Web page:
A national health emergency has been declared by Colombia’s Ministry of Agriculture due to the detection of bacteria in contaminated hatcheries and pods, a threat that could potentially ruin the country’s tilapia exports for the year.
At least 43 outbreak cases have been reported around the country, and the government has been scrambling to contain the outbreak of the bacterium Streptococcus aglactiae ST7 1a since it was detected within the waters of some tilapia crops inside the country starting in March 2023.
The bacteria mostly affects tilapia and isn’t harmful or transferable to other species, according to experts. The National Agricultural Institute (ICA) describes its effects on tilapia as deadly due to a disease with the “main clinical signs include lethargy, erratic swimming, exophthalmia, skin, tail, and fin lesions, and death.”
Juan Fernando Roa, the manager of ICA, postulated that the bacteria may have entered the country through the irregular import of products that came from Mexico, though this has yet to be officially confirmed.
The institute, which has also declared a formal state of sanitary emergency, has reported that more than 40 tons of tilapia have been lost, with a tilapia mortality rate of 10% in Tolima, 12% in Huila, 37% in Magdalena, and 47% in Atlántico.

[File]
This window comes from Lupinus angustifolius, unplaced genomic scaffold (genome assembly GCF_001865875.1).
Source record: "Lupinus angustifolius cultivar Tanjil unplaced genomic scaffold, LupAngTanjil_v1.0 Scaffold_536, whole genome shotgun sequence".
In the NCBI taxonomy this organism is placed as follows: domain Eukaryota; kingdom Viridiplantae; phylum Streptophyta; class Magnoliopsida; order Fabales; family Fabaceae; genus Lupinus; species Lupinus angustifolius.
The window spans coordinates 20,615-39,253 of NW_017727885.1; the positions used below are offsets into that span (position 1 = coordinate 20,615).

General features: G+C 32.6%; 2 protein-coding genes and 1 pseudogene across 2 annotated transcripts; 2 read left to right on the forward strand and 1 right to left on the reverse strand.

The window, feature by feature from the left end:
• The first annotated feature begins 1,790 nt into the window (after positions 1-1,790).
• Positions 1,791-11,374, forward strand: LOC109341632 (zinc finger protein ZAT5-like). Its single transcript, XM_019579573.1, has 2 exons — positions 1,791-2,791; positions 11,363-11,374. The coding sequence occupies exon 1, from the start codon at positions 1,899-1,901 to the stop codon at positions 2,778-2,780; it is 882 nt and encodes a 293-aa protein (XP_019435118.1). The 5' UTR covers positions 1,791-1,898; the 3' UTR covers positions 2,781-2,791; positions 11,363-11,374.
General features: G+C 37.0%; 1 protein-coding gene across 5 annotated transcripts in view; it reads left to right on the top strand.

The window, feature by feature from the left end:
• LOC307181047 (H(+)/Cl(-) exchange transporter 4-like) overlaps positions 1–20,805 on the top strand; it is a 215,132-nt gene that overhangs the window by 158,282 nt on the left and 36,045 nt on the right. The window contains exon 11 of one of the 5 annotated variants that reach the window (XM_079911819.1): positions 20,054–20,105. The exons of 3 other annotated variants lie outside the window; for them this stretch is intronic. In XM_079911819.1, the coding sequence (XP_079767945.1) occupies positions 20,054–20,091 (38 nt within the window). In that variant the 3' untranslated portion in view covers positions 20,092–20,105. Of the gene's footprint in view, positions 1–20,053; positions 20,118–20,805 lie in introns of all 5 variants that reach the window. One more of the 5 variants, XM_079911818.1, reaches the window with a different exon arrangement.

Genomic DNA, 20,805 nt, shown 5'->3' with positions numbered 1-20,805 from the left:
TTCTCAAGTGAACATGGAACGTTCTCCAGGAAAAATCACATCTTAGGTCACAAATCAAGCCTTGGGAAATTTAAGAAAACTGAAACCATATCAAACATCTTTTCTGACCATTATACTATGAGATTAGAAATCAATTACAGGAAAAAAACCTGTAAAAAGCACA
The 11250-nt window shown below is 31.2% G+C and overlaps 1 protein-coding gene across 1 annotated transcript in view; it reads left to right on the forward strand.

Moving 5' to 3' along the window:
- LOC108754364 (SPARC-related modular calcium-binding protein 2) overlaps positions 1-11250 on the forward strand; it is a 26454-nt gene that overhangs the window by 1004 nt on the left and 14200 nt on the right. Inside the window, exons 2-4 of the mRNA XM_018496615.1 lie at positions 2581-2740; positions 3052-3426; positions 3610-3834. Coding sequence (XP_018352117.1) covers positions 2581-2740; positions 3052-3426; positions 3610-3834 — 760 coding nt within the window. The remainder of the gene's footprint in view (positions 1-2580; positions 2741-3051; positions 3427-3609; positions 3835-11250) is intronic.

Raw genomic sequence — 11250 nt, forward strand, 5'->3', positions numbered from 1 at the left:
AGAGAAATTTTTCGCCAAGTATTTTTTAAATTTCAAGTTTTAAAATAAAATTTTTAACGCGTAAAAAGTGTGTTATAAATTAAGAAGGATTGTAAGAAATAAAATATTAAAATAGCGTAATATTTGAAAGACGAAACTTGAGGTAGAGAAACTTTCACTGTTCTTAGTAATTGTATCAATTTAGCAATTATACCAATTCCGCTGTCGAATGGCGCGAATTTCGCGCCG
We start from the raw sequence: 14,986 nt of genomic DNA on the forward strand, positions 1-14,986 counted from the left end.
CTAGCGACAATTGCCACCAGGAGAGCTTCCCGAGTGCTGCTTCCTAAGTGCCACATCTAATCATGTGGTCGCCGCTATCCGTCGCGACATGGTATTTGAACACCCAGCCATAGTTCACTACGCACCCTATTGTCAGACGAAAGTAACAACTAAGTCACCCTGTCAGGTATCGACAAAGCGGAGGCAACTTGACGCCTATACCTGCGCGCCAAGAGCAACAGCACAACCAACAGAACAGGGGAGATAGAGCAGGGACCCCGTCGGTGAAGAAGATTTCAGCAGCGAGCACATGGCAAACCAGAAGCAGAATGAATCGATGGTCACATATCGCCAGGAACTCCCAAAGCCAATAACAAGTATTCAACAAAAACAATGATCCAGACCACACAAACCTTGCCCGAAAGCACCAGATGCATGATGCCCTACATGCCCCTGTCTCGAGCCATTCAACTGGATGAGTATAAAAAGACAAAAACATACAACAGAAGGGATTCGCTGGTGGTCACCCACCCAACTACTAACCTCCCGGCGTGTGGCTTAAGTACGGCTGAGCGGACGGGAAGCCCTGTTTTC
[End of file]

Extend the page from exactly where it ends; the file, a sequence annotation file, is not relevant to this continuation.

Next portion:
The National Aquaculture and Fisheries Authority (AUNAP) visited multiple fish markets in Bogotá, Ibagué, Neiva, and Barranquilla to reassure traders that the bacteria itself is not harmful to humans and that the proper steps are being taken to ensure the sanitary safety of the surviving fishes.
“The message we share is one of calmness,” said Hernán David Rubio, director of AUNAP. He added that, “this health emergency was declared so that the government can implement prevention and containment measures in a timely manner, guaranteeing food security, as well as the feasibility of importing vaccines.”
It is unclear how significant the bacterium’s spread in Colombia could be, but government offices have reassured consumers that the fish that comes into the market after going through a strenuous process guarantees the “traceability, safety, and quality of the fishing product that reaches the table of Colombians.”
“We applaud the campaign of the Ministry of Agriculture and the accompaniment of AUNAP so that people do not panic, continue eating fish and continue eating healthy,” said Jhon Gutiérrez, president of the Marketers Cooperative of Plaza del Pescado in Barranquilla.